DOJ failed to interview FBI informant before it filed charges in Russian nuclear bribery case

While he was Maryland’s chief federal prosecutor, Deputy Attorney General Rod RosensteinRod Jay RosensteinPenn to Hewitt: Mueller probe born out of ‘hysteria’ Conservatives leery of FBI deal on informant GOP senator: Trump has no right to influence an investigation MORE’s office failed to interview the undercover informant in the FBI’s Russian nuclear bribery case before it filed criminal charges in the case in 2014, officials told The Hill.

And the prosecutors did not let a grand jury hear from the paid informant before it handed up an indictment portraying him as a “victim” of the Russian corruption scheme or fully review his extensive trove of documents until months later, the officials confirmed.

The decisions backfired after prosecutors conducted more extensive debriefings of William Campbell in 2015, learning much more about the extent of his undercover activities and the transactions he engaged in while under the FBI’s direction, the officials said.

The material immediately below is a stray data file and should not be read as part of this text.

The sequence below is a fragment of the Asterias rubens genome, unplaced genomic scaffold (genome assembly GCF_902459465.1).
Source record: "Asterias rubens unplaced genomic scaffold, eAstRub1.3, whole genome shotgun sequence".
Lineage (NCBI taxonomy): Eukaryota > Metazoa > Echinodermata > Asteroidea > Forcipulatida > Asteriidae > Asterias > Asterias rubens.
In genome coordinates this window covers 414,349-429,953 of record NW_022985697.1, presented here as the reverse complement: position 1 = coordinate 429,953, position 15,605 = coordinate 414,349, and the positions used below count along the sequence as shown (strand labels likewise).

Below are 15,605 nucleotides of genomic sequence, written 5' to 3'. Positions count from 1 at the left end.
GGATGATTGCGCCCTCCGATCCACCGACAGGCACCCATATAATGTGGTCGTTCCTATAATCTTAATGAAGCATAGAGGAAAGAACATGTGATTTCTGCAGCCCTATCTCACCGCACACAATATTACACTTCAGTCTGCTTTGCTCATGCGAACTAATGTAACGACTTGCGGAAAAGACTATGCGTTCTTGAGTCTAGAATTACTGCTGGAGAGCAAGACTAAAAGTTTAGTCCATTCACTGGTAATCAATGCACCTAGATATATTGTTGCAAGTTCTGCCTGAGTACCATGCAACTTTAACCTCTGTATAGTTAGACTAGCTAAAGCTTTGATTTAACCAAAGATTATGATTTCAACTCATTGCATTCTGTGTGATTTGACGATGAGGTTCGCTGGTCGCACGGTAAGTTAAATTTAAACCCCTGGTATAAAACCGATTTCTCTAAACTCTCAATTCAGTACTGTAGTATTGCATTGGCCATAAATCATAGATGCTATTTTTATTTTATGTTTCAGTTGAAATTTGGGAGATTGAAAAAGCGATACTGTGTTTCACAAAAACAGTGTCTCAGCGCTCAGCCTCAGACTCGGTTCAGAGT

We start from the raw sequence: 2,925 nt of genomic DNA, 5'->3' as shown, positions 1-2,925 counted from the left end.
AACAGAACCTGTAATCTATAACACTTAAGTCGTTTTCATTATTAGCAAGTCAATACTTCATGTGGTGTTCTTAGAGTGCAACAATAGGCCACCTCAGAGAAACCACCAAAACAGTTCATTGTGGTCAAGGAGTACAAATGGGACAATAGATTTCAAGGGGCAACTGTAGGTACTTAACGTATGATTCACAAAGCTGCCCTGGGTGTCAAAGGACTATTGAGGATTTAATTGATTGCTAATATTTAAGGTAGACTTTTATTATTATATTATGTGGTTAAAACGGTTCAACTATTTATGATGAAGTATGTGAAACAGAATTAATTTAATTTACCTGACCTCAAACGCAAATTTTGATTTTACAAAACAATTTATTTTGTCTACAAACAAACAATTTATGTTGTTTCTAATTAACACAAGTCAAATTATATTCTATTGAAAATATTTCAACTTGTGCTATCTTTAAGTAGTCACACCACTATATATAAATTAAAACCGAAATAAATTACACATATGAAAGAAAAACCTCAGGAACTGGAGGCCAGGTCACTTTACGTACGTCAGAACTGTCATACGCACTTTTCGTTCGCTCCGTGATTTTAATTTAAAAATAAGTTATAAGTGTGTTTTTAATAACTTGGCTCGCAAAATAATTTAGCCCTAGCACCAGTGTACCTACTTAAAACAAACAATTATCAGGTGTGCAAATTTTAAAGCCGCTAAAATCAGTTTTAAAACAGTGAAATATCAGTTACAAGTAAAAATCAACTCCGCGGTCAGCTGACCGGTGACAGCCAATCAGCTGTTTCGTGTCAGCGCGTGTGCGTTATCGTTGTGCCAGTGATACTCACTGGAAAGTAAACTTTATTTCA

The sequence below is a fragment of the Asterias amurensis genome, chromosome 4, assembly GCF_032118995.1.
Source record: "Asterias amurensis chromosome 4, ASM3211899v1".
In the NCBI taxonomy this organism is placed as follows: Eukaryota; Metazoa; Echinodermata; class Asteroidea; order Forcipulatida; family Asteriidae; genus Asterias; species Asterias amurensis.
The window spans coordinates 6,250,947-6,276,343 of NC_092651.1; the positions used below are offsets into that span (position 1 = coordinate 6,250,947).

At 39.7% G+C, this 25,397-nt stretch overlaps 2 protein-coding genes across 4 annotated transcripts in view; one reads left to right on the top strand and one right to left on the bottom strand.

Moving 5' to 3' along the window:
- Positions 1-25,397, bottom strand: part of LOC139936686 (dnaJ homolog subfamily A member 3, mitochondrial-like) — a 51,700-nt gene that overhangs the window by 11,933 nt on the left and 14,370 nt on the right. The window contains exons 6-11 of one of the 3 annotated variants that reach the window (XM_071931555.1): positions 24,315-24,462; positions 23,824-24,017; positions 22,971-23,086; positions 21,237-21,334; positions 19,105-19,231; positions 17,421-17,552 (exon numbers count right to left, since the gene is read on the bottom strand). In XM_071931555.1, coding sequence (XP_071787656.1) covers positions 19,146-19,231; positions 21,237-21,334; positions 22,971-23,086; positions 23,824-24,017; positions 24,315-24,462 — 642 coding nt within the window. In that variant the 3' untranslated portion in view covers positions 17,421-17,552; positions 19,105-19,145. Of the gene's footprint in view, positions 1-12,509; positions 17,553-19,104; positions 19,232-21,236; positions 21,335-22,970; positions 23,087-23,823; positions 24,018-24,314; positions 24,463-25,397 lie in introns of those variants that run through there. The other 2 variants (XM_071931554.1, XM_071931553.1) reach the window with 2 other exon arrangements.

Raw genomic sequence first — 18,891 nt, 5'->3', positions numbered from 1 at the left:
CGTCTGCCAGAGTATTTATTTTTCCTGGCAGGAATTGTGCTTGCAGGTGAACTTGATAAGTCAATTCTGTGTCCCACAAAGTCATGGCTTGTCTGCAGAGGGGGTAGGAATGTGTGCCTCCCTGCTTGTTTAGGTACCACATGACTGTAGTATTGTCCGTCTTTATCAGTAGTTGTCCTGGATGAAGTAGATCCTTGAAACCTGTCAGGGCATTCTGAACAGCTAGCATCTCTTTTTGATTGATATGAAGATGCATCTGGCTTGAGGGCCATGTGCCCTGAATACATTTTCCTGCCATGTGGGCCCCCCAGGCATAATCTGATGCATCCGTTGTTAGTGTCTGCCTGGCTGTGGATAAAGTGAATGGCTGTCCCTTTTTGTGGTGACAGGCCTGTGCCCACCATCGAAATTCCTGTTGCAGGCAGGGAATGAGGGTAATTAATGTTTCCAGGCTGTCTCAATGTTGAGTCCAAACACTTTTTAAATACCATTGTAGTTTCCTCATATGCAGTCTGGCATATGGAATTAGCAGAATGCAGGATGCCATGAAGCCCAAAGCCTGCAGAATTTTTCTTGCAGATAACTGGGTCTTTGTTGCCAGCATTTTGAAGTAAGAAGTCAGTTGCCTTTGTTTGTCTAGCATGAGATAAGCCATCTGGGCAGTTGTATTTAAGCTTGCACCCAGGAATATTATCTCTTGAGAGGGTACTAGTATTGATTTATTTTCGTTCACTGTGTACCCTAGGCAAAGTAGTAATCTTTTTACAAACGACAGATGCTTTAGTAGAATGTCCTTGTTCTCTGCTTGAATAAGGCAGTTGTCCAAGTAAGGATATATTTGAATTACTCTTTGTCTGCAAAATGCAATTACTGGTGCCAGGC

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The debriefings forced prosecutors to recast their entire criminal case against former Russian uranium industry executive Vadim Mikerinn — removing the informant as a star witness and main victim for the prosecution, the officials added.

Justice Department officials began briefing Congress last week, divulging missteps in a case that nonetheless proved the Russian state-owned Rosatom was engaged in criminal activity through its top American executive beginning in 2009, well before the Obama administration made a series of favorable decisions benefitting Moscow’s nuclear giant.

Multiple House and Senate committees already are investigating whether the FBI alerted President Obama or his top aides to the Russian criminal activity and plan to interview the undercover informant soon.